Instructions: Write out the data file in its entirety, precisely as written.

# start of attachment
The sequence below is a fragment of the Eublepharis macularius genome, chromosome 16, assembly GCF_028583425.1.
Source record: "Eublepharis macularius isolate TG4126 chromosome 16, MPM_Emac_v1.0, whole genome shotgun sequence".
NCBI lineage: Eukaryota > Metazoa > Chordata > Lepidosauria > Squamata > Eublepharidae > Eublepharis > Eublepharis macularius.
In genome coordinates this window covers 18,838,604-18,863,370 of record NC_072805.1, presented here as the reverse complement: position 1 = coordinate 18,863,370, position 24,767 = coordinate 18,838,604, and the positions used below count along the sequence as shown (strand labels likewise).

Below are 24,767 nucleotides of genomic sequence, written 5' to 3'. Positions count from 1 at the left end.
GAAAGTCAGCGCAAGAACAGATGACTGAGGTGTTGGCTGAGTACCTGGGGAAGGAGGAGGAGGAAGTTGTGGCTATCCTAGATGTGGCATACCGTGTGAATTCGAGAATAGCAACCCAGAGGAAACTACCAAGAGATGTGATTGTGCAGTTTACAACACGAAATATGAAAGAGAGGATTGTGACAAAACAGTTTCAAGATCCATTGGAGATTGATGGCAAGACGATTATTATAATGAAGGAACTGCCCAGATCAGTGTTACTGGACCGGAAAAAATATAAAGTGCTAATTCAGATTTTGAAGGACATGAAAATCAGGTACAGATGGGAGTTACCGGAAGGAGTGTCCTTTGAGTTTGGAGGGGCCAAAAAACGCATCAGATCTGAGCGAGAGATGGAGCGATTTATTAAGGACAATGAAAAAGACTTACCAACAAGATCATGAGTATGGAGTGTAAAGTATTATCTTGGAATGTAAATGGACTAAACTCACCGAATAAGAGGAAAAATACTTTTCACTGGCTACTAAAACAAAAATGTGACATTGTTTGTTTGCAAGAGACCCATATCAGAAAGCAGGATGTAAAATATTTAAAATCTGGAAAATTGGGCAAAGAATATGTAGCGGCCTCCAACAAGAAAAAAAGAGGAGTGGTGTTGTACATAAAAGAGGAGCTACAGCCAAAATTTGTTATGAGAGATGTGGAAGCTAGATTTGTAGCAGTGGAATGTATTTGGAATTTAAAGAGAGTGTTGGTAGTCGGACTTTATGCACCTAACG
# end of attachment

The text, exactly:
The sequence below is a fragment of the Eublepharis macularius genome, chromosome 16, assembly GCF_028583425.1.
Source record: "Eublepharis macularius isolate TG4126 chromosome 16, MPM_Emac_v1.0, whole genome shotgun sequence".
NCBI lineage: Eukaryota > Metazoa > Chordata > Lepidosauria > Squamata > Eublepharidae > Eublepharis > Eublepharis macularius.
In genome coordinates this window covers 18,838,604-18,863,370 of record NC_072805.1, presented here as the reverse complement: position 1 = coordinate 18,863,370, position 24,767 = coordinate 18,838,604, and the positions used below count along the sequence as shown (strand labels likewise).

Below are 24,767 nucleotides of genomic sequence, written 5' to 3'. Positions count from 1 at the left end.
GAAAGTCAGCGCAAGAACAGATGACTGAGGTGTTGGCTGAGTACCTGGGGAAGGAGGAGGAGGAAGTTGTGGCTATCCTAGATGTGGCATACCGTGTGAATTCGAGAATAGCAACCCAGAGGAAACTACCAAGAGATGTGATTGTGCAGTTTACAACACGAAATATGAAAGAGAGGATTGTGACAAAACAGTTTCAAGATCCATTGGAGATTGATGGCAAGACGATTATTATAATGAAGGAACTGCCCAGATCAGTGTTACTGGACCGGAAAAAATATAAAGTGCTAATTCAGATTTTGAAGGACATGAAAATCAGGTACAGATGGGAGTTACCGGAAGGAGTGTCCTTTGAGTTTGGAGGGGCCAAAAAACGCATCAGATCTGAGCGAGAGATGGAGCGATTTATTAAGGACAATGAAAAAGACTTACCAACAAGATCATGAGTATGGAGTGTAAAGTATTATCTTGGAATGTAAATGGACTAAACTCACCGAATAAGAGGAAAAATACTTTTCACTGGCTACTAAAACAAAAATGTGACATTGTTTGTTTGCAAGAGACCCATATCAGAAAGCAGGATGTAAAATATTTAAAATCTGGAAAATTGGGCAAAGAATATGTAGCGGCCTCCAACAAGAAAAAAAGAGGAGTGGTGTTGTACATAAAAGAGGAGCTACAGCCAAAATTTGTTATGAGAGATGTGGAAGCTAGATTTGTAGCAGTGGAATGTATTTGGAATTTAAAGAGAGTGTTGGTAGTCGGACTTTATGCACCTAACG